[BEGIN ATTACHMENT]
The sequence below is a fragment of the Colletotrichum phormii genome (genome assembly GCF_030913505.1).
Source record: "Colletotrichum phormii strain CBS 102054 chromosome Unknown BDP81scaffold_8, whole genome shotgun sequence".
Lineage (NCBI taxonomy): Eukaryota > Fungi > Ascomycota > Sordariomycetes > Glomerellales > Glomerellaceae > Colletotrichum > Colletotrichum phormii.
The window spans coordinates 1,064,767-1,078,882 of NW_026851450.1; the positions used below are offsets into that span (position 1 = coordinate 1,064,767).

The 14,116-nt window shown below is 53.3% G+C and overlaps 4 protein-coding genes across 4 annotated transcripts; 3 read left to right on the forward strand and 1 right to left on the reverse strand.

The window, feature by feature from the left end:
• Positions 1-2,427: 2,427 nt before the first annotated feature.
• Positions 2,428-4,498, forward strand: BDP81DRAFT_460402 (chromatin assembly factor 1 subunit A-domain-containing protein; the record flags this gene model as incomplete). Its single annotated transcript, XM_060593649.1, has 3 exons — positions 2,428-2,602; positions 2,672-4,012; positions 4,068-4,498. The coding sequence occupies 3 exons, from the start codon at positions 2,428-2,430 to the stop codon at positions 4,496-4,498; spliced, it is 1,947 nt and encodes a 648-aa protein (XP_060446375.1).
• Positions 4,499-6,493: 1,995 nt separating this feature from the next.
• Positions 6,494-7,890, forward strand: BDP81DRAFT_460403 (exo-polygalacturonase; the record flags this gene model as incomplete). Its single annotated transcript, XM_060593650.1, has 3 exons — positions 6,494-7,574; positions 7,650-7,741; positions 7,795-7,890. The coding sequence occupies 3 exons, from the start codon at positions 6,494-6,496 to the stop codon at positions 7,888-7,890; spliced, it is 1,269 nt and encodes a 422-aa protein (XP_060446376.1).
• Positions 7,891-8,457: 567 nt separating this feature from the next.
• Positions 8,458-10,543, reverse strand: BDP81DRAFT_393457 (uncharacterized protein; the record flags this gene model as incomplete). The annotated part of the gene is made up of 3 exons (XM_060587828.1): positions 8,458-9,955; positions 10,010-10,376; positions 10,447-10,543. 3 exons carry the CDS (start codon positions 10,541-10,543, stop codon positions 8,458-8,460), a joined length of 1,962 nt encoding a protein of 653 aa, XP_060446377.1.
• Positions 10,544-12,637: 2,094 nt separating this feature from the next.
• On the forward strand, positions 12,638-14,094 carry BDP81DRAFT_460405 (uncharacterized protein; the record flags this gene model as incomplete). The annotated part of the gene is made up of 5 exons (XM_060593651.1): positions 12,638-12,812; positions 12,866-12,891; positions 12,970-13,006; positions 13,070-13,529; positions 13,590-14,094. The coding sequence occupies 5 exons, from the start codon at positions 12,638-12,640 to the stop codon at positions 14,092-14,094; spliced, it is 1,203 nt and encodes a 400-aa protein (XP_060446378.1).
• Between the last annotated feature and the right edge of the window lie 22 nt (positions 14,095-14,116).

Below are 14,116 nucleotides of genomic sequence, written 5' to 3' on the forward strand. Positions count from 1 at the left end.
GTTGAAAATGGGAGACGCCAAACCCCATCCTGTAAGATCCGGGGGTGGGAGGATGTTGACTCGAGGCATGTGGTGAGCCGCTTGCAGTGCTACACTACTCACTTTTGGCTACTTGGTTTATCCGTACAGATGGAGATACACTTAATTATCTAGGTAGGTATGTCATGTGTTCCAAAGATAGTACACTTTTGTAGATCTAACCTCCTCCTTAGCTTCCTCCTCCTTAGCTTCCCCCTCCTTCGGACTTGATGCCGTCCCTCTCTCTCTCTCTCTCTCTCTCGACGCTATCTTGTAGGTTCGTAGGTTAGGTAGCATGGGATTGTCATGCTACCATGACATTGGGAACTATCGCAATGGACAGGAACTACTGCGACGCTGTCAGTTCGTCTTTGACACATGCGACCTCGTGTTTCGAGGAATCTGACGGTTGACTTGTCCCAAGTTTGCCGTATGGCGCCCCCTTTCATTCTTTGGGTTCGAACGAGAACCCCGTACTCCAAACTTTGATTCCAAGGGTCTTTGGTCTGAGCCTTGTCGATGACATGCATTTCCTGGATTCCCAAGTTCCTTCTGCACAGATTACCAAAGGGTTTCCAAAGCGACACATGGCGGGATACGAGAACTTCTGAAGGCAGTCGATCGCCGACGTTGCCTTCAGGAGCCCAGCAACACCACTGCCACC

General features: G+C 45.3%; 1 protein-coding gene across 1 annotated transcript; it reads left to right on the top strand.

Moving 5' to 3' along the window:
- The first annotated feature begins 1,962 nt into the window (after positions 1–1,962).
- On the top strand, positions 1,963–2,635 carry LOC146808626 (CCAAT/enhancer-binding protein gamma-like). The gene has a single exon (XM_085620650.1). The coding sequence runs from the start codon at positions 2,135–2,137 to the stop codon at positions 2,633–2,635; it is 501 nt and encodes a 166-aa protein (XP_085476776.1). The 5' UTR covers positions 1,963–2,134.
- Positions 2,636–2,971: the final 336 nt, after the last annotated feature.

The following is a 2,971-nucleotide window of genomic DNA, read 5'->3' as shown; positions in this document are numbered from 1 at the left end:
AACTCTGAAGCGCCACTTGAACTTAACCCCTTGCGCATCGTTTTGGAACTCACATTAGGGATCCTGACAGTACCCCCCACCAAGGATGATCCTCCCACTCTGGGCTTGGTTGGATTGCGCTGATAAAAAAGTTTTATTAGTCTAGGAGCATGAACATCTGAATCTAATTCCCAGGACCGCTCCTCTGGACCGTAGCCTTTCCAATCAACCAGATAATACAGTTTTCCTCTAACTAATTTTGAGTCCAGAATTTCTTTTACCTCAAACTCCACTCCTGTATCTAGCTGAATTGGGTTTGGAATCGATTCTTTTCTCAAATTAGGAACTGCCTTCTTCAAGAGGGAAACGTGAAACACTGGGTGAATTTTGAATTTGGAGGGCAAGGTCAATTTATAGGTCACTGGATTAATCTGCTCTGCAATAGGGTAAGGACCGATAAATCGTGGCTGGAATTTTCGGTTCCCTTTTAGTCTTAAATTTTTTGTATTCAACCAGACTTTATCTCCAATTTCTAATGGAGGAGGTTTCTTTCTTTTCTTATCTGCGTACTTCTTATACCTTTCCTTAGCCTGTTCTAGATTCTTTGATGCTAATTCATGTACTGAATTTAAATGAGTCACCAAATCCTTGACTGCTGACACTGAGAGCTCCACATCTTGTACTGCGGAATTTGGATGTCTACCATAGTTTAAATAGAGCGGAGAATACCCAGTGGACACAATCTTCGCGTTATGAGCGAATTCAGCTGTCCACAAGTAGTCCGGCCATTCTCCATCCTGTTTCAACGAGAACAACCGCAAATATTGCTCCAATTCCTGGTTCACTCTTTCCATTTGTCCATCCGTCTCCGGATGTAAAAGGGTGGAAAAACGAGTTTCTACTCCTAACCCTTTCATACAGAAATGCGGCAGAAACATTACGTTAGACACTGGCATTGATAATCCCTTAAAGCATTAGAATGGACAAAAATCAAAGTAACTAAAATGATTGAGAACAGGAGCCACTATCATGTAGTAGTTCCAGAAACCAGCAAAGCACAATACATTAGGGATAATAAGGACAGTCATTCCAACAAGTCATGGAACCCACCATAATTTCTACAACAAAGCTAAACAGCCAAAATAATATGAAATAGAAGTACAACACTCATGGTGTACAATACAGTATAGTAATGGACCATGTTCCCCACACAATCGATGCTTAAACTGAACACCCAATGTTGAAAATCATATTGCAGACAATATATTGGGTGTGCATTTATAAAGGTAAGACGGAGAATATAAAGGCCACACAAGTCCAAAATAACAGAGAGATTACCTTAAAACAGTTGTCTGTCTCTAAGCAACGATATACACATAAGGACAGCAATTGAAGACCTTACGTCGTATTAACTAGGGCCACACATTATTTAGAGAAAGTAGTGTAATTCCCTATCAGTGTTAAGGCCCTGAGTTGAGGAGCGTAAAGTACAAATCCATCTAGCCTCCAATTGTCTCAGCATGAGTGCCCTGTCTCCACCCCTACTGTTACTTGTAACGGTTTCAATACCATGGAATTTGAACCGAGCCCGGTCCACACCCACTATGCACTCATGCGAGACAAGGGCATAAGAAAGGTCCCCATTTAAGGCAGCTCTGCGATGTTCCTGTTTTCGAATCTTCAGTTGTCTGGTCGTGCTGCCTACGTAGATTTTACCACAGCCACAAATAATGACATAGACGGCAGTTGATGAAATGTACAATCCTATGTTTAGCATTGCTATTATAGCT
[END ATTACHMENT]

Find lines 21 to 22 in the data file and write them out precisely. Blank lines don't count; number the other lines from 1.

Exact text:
- On the top strand, positions 1,963–2,635 carry LOC146808626 (CCAAT/enhancer-binding protein gamma-like). The gene has a single exon (XM_085620650.1). The coding sequence runs from the start codon at positions 2,135–2,137 to the stop codon at positions 2,633–2,635; it is 501 nt and encodes a 166-aa protein (XP_085476776.1). The 5' UTR covers positions 1,963–2,134.
- Positions 2,636–2,971: the final 336 nt, after the last annotated feature.